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‘Stingray stings are fairly common’: What to do if you spot a stingray in Myrtle Beach

Stingray jumped out of the water near Hilton Head — and almost killed a Bluffton teen

In a bizarre accident, Bluffton 18-year-old Levi Dixon was knocked off of his jet ski and left floating unconscious in Hilton Head Island's Skull Creek after he collided with a jumping stingray or manta ray. Here's his story.
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In a bizarre accident, Bluffton 18-year-old Levi Dixon was knocked off of his jet ski and left floating unconscious in Hilton Head Island's Skull Creek after he collided with a jumping stingray or manta ray. Here's his story.

With the Atlantic Coast experiencing shark, alligator and jellyfish sightings, stingrays are now making an appearance in Myrtle Beach waters, resulting in the city’s fourth sting this month Thursday morning.

Myrtle Beach Fire Department arrived at the beach access for 24th Avenue North around 11:30 a.m. Thursday to treat a beachgoer who encountered a stingray while spending time at Myrtle Beach. A lifeguard on the scene said the victim was stung in the leg while swashing in shallow waters.

While the stung beach-goer might not have expected to spend her day in pain, experts say spotting stingrays in the ocean is much higher in the spring and summer seasons when swimming activities increase.

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Myrtle Beach Fire Rescue members treat a woman for a stingray sting at the beach access for 24th Avenue N. in Myrtle Beach Thursday afternoon. Josh Bell jbell@thesunnews.com

“Stingray stings are fairly common across the coast during swimming season, and while they can be extremely painful, with proper treatment they do not typically cause long-term complications,” S.C. Department of Natural Resources media coordinator Erin Weeks told The Sun News.

Brian Mitchell with MBFD said the department has used four stingray kits since the end of May to treat symptoms or wounds similar to a stingray envenomation. The kits allow officials to remotely heat water in order to immerse the affected area in hot water, which provides significant and rapid pain relief, he said.

According to representatives with SCDNR, the state is home to a number of stingray species; some with stingers, or barbs, and some without. However, Atlantic and southern stingrays are two of the most common barbed species found in coastal South Carolina waters.

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A portable Ray Rx Stingray kit sits on the ground feet away from an area where Myrtle Beach Fire treat a woman for a stingray sting at the beach access for 24th Avenue N. in Myrtle Beach Thursday afternoon. Josh Bell jbell@thesunnews.com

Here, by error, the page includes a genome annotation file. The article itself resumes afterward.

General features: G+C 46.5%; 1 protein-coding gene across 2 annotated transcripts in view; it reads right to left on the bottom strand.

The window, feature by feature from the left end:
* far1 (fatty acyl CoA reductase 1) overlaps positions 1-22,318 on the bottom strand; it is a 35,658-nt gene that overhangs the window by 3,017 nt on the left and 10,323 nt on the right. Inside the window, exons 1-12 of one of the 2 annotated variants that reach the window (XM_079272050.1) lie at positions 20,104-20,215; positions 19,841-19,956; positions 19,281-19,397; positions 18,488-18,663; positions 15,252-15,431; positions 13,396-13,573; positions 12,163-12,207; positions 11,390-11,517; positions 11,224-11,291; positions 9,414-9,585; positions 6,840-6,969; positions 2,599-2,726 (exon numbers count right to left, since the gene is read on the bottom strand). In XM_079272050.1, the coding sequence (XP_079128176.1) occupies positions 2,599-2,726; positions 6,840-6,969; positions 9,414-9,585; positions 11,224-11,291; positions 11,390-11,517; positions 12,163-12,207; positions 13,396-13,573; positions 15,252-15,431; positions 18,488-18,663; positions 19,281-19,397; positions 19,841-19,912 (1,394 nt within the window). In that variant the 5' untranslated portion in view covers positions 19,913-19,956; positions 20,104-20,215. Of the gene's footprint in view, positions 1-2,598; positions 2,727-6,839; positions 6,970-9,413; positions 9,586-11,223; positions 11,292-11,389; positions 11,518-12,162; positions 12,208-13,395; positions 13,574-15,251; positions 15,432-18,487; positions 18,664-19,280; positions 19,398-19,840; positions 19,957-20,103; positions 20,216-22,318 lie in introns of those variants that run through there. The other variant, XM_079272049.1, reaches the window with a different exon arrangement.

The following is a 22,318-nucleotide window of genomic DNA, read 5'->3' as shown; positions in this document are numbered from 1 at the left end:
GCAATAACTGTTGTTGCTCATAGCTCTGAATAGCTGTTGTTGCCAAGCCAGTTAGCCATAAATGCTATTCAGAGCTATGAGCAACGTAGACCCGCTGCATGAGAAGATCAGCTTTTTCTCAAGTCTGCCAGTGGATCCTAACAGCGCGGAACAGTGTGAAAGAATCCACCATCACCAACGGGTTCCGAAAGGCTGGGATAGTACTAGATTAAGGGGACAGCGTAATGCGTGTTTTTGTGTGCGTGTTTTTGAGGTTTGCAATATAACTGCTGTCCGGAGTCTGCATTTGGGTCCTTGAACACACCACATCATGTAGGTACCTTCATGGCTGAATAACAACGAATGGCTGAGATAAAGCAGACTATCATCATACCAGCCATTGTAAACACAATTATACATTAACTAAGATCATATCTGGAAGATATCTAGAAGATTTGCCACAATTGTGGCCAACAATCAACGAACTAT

While the Atlantic stingray has a long venomous spine, and the southern has a sharp, serrated barb that can lead to severe pain if stepped on, both aren’t perceived to be dangerous or aggressive.

“Stingrays are not aggressive animals — people are most often stung when they step directly on a stingray by accident,” Weeks said.

Earlier this month, The Island Packet in Hilton Head reported an 18-year-old from Bluffton experienced near fatal injuries when a stingray hit him in the face and knocked him unconscious while riding his jet ski in Hilton Head Island’s Skull Creek.

SCDNR spokesman David Lucas told The Island Packet that one of the responding officers said he hadn’t seen an accident like that in his 13 years of water patrols. Lucas told The Island Packet it’s odd for a stingray to jump out of the water at the exact time to impact a boater, despite being known to frequently jump out of the water during the spring and summer.

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Several stingrays at Ripley’s Aquarium are given their annual physicals and ultrasounds on Wednesday, March 2, 2016. No pups were found in the cownose rays, spotted eagle rays and southern stingrays. The rays were measured and blood drawn for testing as students from Horry-Georgetown Technical College watched the exams. JANET BLACKMON MORGAN jblackmon@thesunnews.com

Fortunately, swimmers can easily avoid being stung or stepping on a stingray by doing what’s called the stingray shuffle, Weeks said. Swimmers are advised to move their feet slow and low along the ocean floor instead of stepping straight up and down.

“Stingrays sensing the movement nearby will typically swim away,” Weeks said.

Despite an encounter with a stingray being purely accidental, those who are stung should immediately seek medical treatment to ensure the barb is safely removed or apply very hot water to the wound to ease the pain while awaiting medical care.

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Anna Young is the Coastal Cities reporter for The Sun News covering anything and everything that happens locally. Young, an award-winning journalist who got her start reporting local news in New York, is dedicated to upholding the values of journalism by listening, learning, seeking out the truth and reporting it accurately. She earned a bachelor’s degree in journalism from SUNY Purchase College.
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